Manage episode 270427845 series 2312028
Food is a way to empower people and create change. It’s time for us to use it as a tool for changing racial injustice and helping Black, Brown, and low-income communities achieve better health, economic opportunities, and even generational legacies in the form of land ownership.
Many of us have heard the term “food desert” as a way to describe places where fresh, healthy food is not accessible within a certain distance. On this episode of The Doctor’s Farmacy, my guest, Karen Washington, takes this concept to a greater level with her coining of the phrase “food apartheid,” to really portray the overarching inequalities in our food system when it comes to the demographics of race, location, affluence, and economics.
Karen Washington is a farmer, activist, and food advocate. She is the Co-owner and Farmer at Rise & Root Farm in Chester, New York. In 2010, Karen Co-Founded Black Urban Growers (BUGS), an organization supporting growers in both urban and rural settings. In 2012, Ebony magazine voted her one of the 100 most influential African Americans in the country, and in 2014 Karen was the recipient of the James Beard Leadership Award. Karen serves on the boards of the New York Botanical Gardens, SoulFire Farm, the Mary Mitchell Center, Why Hunger, and Farm School NYC.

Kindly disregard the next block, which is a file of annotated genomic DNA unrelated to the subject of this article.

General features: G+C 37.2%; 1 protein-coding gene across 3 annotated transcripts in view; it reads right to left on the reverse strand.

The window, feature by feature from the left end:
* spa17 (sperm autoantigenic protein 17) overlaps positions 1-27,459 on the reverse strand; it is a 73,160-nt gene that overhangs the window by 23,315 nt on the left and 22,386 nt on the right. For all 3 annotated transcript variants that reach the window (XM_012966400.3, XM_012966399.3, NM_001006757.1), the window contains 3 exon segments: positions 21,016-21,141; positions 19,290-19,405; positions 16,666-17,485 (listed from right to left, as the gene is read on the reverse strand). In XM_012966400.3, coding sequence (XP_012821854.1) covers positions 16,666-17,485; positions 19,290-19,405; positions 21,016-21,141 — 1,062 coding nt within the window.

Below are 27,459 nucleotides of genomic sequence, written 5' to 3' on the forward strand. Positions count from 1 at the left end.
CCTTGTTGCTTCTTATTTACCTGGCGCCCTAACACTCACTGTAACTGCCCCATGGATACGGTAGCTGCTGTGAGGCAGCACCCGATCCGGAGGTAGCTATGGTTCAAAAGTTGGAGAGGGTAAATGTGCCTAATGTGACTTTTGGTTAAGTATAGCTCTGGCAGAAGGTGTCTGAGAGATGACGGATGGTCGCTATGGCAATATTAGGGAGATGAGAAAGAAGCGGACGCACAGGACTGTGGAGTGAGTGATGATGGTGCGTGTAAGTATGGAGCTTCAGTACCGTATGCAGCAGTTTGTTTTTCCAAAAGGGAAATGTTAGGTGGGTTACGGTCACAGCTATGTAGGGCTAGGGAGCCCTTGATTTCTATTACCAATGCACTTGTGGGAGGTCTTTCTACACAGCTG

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Here are more of the details from our interview:
- How Karen came to see the relationship between food and health growing up and working as a physical therapist in The Bronx (7:44)
- Lack of access to healthy foods in low-income communities and issues of structural racism that are driving health disparities in our society (12:57)
- The notion of food deserts vs. food apartheid (16:39)
- Encouraging Black youth to embrace farming (24:12)
- The broken promise of 40 acres and a mule, Black land loss, Black land ownership, and reparations (27:20)
- The power of grassroots efforts, voting, and holding elected officials accountable (34:40)
- Why there is no going back from this moment in history (43:55)
- Recognizing the impact of structural racism in our food system and beyond (48:00)
- Improving communities by implementing school kitchens, financial education, job training, and community wealth building (52:06)
- Understanding the history of how food has been used as a weapon among BIPOC communities (1:00:59)
Learn more about Rise & Root Farm at www.riseandrootfarm.com.
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